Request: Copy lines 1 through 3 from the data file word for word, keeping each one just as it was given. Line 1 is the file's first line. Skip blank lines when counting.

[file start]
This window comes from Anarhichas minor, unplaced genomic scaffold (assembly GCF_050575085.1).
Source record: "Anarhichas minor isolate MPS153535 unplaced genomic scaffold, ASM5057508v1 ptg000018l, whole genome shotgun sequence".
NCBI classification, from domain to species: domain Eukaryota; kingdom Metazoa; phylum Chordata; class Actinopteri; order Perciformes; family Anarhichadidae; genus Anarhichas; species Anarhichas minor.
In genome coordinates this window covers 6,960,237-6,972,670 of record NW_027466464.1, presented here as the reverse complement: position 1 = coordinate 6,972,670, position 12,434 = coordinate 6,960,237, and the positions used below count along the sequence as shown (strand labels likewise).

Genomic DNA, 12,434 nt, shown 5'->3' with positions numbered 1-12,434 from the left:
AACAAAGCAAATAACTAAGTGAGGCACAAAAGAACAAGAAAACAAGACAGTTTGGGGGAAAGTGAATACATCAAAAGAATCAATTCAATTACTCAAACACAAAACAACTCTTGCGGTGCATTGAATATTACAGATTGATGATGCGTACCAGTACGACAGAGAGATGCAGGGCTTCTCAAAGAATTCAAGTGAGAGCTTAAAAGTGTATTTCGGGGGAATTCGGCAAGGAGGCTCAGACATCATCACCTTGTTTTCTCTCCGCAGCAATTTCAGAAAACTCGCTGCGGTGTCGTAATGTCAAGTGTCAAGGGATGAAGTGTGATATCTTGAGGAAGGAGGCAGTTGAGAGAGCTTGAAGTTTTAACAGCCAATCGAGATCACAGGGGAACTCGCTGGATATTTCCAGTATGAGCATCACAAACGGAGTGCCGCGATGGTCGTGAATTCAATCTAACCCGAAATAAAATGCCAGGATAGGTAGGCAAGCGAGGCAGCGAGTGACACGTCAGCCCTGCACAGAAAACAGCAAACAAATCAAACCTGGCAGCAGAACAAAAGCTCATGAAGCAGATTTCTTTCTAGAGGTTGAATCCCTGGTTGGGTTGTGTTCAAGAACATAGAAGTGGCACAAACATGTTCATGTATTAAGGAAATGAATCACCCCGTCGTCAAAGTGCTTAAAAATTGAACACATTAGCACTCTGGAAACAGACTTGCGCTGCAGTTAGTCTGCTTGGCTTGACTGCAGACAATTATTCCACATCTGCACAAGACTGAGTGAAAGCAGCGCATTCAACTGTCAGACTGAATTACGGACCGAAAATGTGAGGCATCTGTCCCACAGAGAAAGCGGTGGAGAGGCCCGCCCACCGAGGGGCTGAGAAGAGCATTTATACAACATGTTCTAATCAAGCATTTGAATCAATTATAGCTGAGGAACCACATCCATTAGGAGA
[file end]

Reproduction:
This window comes from Anarhichas minor, unplaced genomic scaffold (assembly GCF_050575085.1).
Source record: "Anarhichas minor isolate MPS153535 unplaced genomic scaffold, ASM5057508v1 ptg000018l, whole genome shotgun sequence".
NCBI classification, from domain to species: domain Eukaryota; kingdom Metazoa; phylum Chordata; class Actinopteri; order Perciformes; family Anarhichadidae; genus Anarhichas; species Anarhichas minor.